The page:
1. Conventional hydropower concept
When constructing hydropower plants, the requirements of the European Water Framework Directive (WFD, e.g. ecological prohibition of deterioration) and the Water Resources Act (WRA, e.g. protection of the fish population) must be observed. The construction of new run- of-river power plants is therefore largely limited to existing transverse structures. In the conventional technology, the design follows usually the so-called bays power plant configuration. The turbine flow is diverted from the riverbed into a bay to the power plant and returned to the river, downstream of the damming structure.
- Necessary structural intervention in the river banks
- No conclusive fish protection and fish migration technique
- Outlet with dead water zones in the weir area
- Noise emissions
- Visible powerhouse building is undesirable from an urban planning point of view
- Ecological deterioration ban according to the EU Water Framework Directive
2. New concept Shaft Power Plant (Configuration)
The basic concept of the “Shaft Power Plant” aims to arrange the entire turbine generator unit directly in a “concrete-box” i.e. shaft or in shafts, in order to avoid a classic intake and return with all structural and ecological disadvantages (Fig. 2). As a result, the system requires only a small building volume and has particular ecological advantages, because in the hydraulic design a convincing fish protection and fish descent could be integrated. With the help of a physical model and a prototype system, all components of the building were dimensioned and the system technology developed at the Obernach Research Institute of the TUM.
Advantages of the new concept
- No intervention in the river bank areas
- Conclusive fish protection technique
- Sediment continuity
- Safety in case of flood events
- No disturbances in the landscape (underwaterstructure,nonoiseemission
- Cost-efficient (low construction volume, no need of a power house building)
The developed solution involves a plant, which features a fully submerged power plant in front of a weir. The water does not flow through a vertical inlet plane, like in a conventional power plant, but rather through a horizontal inlet plane, parallel to the river bed. The power plant inflow, which discharge is dependent from the water head, is fed to the submersible turbine through the horizontally arranged trash rack and is led via the draft tube through the weir body into the tailwater.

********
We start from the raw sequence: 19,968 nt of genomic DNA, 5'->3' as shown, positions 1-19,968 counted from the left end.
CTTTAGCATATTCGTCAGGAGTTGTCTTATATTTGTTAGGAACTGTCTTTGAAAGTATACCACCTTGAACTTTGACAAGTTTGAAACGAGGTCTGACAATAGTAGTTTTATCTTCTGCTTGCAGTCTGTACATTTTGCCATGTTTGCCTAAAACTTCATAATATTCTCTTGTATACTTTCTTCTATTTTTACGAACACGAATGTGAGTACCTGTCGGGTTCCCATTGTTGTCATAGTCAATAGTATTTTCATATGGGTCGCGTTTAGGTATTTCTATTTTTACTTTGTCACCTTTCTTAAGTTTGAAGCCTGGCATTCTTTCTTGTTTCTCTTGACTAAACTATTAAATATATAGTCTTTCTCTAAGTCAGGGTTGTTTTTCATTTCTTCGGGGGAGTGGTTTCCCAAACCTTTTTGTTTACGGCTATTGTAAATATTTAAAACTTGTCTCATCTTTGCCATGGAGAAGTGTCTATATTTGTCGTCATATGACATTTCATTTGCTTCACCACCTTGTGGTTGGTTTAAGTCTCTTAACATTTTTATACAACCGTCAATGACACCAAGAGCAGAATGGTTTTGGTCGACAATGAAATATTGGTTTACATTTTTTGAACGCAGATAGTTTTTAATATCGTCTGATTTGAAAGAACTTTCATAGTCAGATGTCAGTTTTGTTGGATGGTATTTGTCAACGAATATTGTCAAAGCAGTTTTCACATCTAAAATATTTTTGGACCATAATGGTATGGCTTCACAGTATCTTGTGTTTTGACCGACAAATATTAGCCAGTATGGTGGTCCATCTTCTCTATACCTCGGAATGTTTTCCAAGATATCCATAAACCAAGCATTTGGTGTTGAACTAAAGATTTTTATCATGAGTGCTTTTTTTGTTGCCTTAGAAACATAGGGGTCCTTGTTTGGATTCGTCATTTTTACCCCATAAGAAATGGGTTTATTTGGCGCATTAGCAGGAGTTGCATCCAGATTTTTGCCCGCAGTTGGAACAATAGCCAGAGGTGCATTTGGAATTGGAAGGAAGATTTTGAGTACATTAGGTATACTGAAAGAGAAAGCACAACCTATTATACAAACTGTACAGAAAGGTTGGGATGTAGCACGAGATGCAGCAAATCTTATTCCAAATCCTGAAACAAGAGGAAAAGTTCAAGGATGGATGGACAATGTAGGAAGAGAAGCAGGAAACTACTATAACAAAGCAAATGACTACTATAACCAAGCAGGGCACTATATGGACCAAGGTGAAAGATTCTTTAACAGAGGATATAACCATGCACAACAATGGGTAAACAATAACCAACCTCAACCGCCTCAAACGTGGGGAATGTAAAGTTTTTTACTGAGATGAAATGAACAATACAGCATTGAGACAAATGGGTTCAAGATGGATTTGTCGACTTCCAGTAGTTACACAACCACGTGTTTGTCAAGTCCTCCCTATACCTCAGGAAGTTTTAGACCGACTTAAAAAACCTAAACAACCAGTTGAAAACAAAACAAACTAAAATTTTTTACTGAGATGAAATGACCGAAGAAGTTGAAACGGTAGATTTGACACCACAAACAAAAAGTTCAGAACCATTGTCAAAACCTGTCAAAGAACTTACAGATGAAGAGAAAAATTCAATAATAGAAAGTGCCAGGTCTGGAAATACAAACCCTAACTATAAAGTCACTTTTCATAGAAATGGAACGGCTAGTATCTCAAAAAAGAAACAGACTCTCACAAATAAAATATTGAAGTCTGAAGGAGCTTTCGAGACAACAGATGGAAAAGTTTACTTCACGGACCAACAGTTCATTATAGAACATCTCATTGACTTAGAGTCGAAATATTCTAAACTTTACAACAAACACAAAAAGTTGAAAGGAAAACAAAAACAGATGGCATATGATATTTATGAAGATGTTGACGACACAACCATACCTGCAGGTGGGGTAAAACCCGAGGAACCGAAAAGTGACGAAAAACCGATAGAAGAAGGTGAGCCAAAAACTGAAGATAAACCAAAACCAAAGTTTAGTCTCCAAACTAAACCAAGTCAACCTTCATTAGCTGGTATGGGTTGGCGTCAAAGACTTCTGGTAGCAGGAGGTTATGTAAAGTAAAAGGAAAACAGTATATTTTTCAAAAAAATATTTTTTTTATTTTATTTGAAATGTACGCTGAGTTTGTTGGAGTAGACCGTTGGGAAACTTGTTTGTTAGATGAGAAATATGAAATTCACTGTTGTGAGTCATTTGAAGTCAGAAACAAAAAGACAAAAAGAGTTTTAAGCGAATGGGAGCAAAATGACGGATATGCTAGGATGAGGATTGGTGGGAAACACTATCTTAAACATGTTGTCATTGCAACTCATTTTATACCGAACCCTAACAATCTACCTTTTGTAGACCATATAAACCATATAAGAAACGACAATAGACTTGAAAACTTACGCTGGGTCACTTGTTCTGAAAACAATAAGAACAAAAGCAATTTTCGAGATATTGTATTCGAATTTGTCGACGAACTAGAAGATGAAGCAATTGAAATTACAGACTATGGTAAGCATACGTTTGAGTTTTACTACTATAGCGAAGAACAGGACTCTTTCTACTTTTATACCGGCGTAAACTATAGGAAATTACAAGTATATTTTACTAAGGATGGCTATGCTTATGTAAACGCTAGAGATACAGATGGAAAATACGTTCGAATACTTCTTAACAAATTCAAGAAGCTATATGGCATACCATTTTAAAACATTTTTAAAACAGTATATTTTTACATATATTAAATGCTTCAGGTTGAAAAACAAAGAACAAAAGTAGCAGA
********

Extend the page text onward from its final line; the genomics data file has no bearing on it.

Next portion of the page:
4. Operating Technology
In order to ensure a low-loss and vortex-free flow inlet in the vertical direction are a large inlet plane, fine trash rack, and a permanent flow over the sluice gate required. With the different operational modes of positioning the sluice gate; e.g. gate elevation for rake cleaning and full lowering in case of flood discharge for driftwood and sediment removal, all operational functions are covered (Fig. 4). The fine gravel particles fall into the shaft and are easily flushed into the tailwater via the turbine, coarse bedload is transported with the flow via the rack and with the cleaning device of the trash rack.
5. Fish protection
Because migratory fish predominantly follow the waterway (mainstream), the hydraulic inlet criteria must be in line with the fish protection and the downstream migratory movement: In the Shaft Power Plant, small bar clearance in the trash rack exerts a barrier effect. Low flow velocities over the inlet area (trash rack) ensure freedom of movement for the fish and the waterjet through and over the sluice gate generates a direct waterway into the tailwater. The
fishes above the inlet plane are tilted (Figure 5 left) and actively swim against the downward flow, allowing the descent paths to be found.
6. Multi-Shaft Concept
In order to have a high degree of expansion at weir sites with larger discharges, an arrangement of in-line individual shafts can be made. The special hydraulic engineering element consists of a so-called “ecological connecting channel” (eco-migration channel), which is connected upstream between the shaft blocks and can be adapted in dimension and structure to the site conditions. As a result, an accessible and easy-to-find waterway with multiple paths is integrated into the reservoir area and the barrier effect of the weir is overcome. Ideally, a close-to-nature design is possible.